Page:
|Basic English words for "quiz-game" I made up for my high school students last year.|
This is now the season when Israeli children return to school. For some it's the same old school but a different class/grade, and for others it's a new school completely. Israeli parents have a lot of choices in education styles and curriculum when choosing schools for their children. In most cities, towns and regions there are regular "state" or public schools, which aren't religious, state-religious and atzma'i-"independent," which are chareidi. In the religious sector, for boys there's also the Talmud Torah, which is charda"l, a "zionist chareidi" style of education.
In recent years men who left the chareidi way of life have protested very vehemently about how the curriculum in the chareidi schools left them at a terrible disadvantage in trying to learn a profession, study in a university and/or get a decent job. The curriculum in the chareidi boys schools only prepares them for yeshiva life. It's almost totally Talmud with very basic math. And in some schools the classes are taught in Yiddish, so that their Hebrew is sub-par. A neighbor of mine who left the chareidi world says that they aren't even taught to write basic compositions, just to memorize and recite. The norm in recent years in the chareidi world is for the husband to "learn" in a yeshiva full-time as a job, get a small stipend, and be supported by his wife. That's why in the girls schools, there is a general bagrut, matriculation curriculum, in which the girls learn math, English and other subjects on a level which allows them to study for a profession and get a good job/salary.
The newscasts about this problem, which I saw, left out the fact that it's not just former chareidim who suffer from badly conceived curricula. When I taught English in yeshiva high schools I discovered that many of my students in the lowest/remedial groups weren't there because of a lack of innate ability. They hadn't failed the English entrance exam, because they had a serious learning problem. They failed because their parents had sent them to an elementary school that didn't teach English at all or just made it into a joke in order to claim they taught it. They certainly didn't teach it on the level that a state school, religious or not, demands. And many of the same students, otherwise good students and highly intelligent, had serious problems in math for the same reason. The parents of these children aren't chareidi. They just thought that the religious level would be higher in the "talmud Torah." But those same parents wanted their children to learn professions and even go to university as adults, so for high school, they looked for schools with bagrut, matriculation curricula.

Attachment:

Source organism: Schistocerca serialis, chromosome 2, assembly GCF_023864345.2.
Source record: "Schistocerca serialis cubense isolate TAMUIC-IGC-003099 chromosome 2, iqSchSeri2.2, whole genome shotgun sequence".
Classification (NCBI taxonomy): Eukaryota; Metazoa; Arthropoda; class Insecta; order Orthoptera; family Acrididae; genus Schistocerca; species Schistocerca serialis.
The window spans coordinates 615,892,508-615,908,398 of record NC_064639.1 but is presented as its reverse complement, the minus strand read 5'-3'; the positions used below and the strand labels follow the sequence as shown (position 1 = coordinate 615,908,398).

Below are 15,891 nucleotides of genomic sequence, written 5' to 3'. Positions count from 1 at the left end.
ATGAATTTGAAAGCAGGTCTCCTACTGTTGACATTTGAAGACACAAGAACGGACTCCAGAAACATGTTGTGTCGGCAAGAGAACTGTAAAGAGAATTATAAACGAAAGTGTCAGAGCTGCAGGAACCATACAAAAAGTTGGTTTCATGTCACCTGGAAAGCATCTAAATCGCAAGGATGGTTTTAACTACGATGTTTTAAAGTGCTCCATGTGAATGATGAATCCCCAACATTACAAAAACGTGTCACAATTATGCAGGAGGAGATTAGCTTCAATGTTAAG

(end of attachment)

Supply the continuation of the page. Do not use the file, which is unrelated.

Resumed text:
Of course, no good yeshiva high school will take boys missing English and Math, and whatever school would accept them would have to put them in remedial groups. In most cases, the students never really catch up.
So, please do your children a favor. Use "backwards planning" when choosing an elementary school. First think of your child as an adult who will have to work and earn a living. Then think of the type of post-high school study and training needed for that, then the type of high school and then the best sort of elementary school to prepare him/her for that sort of education. And, yes, there are many good state-religious-torani elementary schools which do their best to prepare students for both a Torah observant life and a top university education.